I Slipped

Winter has arrived. And I stayed inside.

Yes, if you were on the East Coast, you were hunkered in on Saturday against the blustery winds and “blizzard” conditions. Then, when you emerged, you had to dig yourself out of the snow or just dig yourself out of your front door by sifting through all of the food wrappers you had snowed yourself in with.

And frankly, no one was ready to go back to “normal life” after that.

So, enter me and my busy Monday schedule. I’m trying to get everything together early so that I have enough time to get to work on time because I have to account for black ice, traffic, and idiots. (Fair warning, idiots are out in every weather, so be vigilant.)

But I’m late, as usual. And I’m frustrated, since it’s Monday. And I’m not really paying attention.

And I can quite literally feel the frown on my face, the tension in my brows. But why would I notice that?

Because I felt it all change when I walked out onto my front porch: and I slipped. I didn’t fall, but I lost my footing and my arms went way out to the side. And I laughed immediately. Maybe because I didn’t fall. Maybe because of how I must have looked to people driving down the street.

But I’d like to think that it was the release of everything in myself. I stopped taking everything so seriously. For one lighthearted moment, I could laugh and stop pretending that I could control everything. Because I obviously couldn’t. I was delightedly out of control of the situation.

I slipped, and it had the effect of a banana peel in every cartoon show–comic relief.

Now, I don’t particularly want to almost fall every day I’m upset. But for this one moment, it was an acute reminder of how I should be acting as opposed to how I was. It made me remember that I can’t always know what’s right around the corner, no matter how much I prepare.

I learned that sometimes you have to be knocked off your feet to learn your lesson. And sometimes you have to laugh at yourself to realize that you’re doing just fine.


5 Lessons You Can Learn from Snow

Forget what you know about snow.

Forget that it’s cold and miserable, and that you can bring it to your doorstep by simply placing a spoon under your pillow and turning your pajamas inside out. Forget how it ruins your morning routine and makes you slip and slide on the roads like a, well, slip and slide. And finally, if you do anything tonight, forget that snowflakes are unique and special, just like you. That fact is cliched (though true) and we’re all better than that.

Instead, think of snow like you thought of it as a child: all glittering and hushed silence. Think of snow as an opportunity to make excuses for yourself by staying in and drinking a hot beverage. Think of snow as the golden ticket that you get for one day, when it is totally fine to do something for yourself.

Now, see what you know about snow, and what you still need to learn.

1. Someone Has It Worse Than You

-I know, I know. You have a long drive ahead of you. There’s snow on the ground. People are idiots. Winter is tough. But guess what? There is always someone who is going to have a longer drive than you, someone who has more snow than you, and someone who is going to be a bigger idiot than you. (I know, hard to believe). So, why not look on the bright side? (Not the blinding snow bright side. Really, it’s just an expression.) Just do your best to do what you have to do. Actually, that’s all you can do, whether there is snow on the ground or not.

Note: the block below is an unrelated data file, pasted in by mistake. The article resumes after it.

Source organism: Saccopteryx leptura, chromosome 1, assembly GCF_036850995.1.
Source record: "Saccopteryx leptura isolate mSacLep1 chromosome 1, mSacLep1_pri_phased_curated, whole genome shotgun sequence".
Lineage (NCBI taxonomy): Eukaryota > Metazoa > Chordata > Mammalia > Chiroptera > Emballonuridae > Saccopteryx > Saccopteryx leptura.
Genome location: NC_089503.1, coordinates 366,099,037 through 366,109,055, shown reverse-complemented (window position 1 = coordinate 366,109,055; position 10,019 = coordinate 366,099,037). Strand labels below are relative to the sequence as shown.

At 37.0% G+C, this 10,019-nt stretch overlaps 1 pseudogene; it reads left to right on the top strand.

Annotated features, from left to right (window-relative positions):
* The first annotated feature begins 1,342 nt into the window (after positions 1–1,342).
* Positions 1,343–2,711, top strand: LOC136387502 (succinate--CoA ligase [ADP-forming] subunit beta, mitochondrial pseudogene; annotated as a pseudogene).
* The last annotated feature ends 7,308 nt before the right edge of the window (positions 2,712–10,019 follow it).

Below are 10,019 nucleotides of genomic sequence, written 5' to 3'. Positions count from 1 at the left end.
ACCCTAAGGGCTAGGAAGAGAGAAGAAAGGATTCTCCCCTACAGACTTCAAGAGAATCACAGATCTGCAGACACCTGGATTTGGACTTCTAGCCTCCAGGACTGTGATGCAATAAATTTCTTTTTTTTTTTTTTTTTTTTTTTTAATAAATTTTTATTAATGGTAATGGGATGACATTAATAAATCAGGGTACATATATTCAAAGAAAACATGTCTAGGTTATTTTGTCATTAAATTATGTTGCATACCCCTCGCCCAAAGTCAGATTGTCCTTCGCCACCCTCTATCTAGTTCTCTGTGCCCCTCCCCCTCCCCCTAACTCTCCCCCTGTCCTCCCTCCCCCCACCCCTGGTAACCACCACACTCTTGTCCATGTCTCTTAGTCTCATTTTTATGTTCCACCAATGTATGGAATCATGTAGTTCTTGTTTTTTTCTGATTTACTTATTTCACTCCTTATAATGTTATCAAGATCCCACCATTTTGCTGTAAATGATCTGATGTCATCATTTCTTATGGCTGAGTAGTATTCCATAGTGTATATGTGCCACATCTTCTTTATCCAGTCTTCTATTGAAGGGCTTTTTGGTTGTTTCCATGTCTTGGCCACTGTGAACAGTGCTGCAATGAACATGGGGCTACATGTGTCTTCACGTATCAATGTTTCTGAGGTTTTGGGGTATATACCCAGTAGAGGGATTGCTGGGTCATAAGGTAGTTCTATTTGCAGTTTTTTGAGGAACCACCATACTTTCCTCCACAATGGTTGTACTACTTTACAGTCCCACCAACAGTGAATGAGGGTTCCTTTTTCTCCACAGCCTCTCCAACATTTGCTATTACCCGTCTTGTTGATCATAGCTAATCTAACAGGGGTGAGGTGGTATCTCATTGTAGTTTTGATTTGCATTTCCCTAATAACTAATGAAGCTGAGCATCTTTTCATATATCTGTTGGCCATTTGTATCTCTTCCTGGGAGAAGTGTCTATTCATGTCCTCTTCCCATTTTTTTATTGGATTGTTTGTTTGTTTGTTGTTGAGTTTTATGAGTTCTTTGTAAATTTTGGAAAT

2. Go Slow

-Speaking of driving, please heed this advice: go. slow. For whatever reason, this goes in one ear and out the other when people see the white stuff on the ground. People drive like they can stop on a dime if needed. The truth is, you couldn’t do that in sunny weather. Which is why going slow should be a way of life, everyday. When you’re moving slow, there is time to avoid mistakes and even learn from them. You just have to take your time and you’ll be fine.

3. Be Prepared

-And, in the spirit of going slow, you should also make sure that you are prepared. If you are able to think ahead (and you should because all of the meteorologists on television are living for 6 PM and 11 PM, when they can scare the crap out of you until you are convinced that you need six more loaves of bread and three kinds of milk), then you can save yourself some time and a major headache. For the majority of life, it helps to work hard on making sure that you have a plan. Like snow (especially shoveling), it always helps to work smarter, not harder.

4. Know Your Limits

-Of course, the other side to #3 is that there is only so much you can do. Sometimes, Mother Nature has her own plan, and there is absolutely nothing you can do about it. Remember the first lesson? How everyone is an idiot? This comes as a direct result of not knowing your limits. You think it’s fine to drive 60 MPH on every road because you don’t know your car’s limits in the snow. This is not to say that you shouldn’t reach for the stars. You should just know when to push it and when to stroke the brake pedal very carefully. Very carefully.

5. Live Now

-While it may feel like the snow will be there forever (and it does seem to linger in big piles until it gets dirty from the passing traffic), it won’t. So, before it melts, make a snowman, a snowball, or a snow fort. And evaluate your priorities like this everyday. What is going to melt today? What can I do right now that I can’t possibly do tomorrow?  And then, once you have all of that straightened out, carve out a little time for fun. Because like building a snowman, the opportunity to do so may not be there forever, but you will always have it as a fond memory.

Bonus Lesson: don’t eat the yellow snow. Or do. I’m not in charge of your life. I’m just trying to help you to make good decisions out there. And not eating yellow snow is one of them.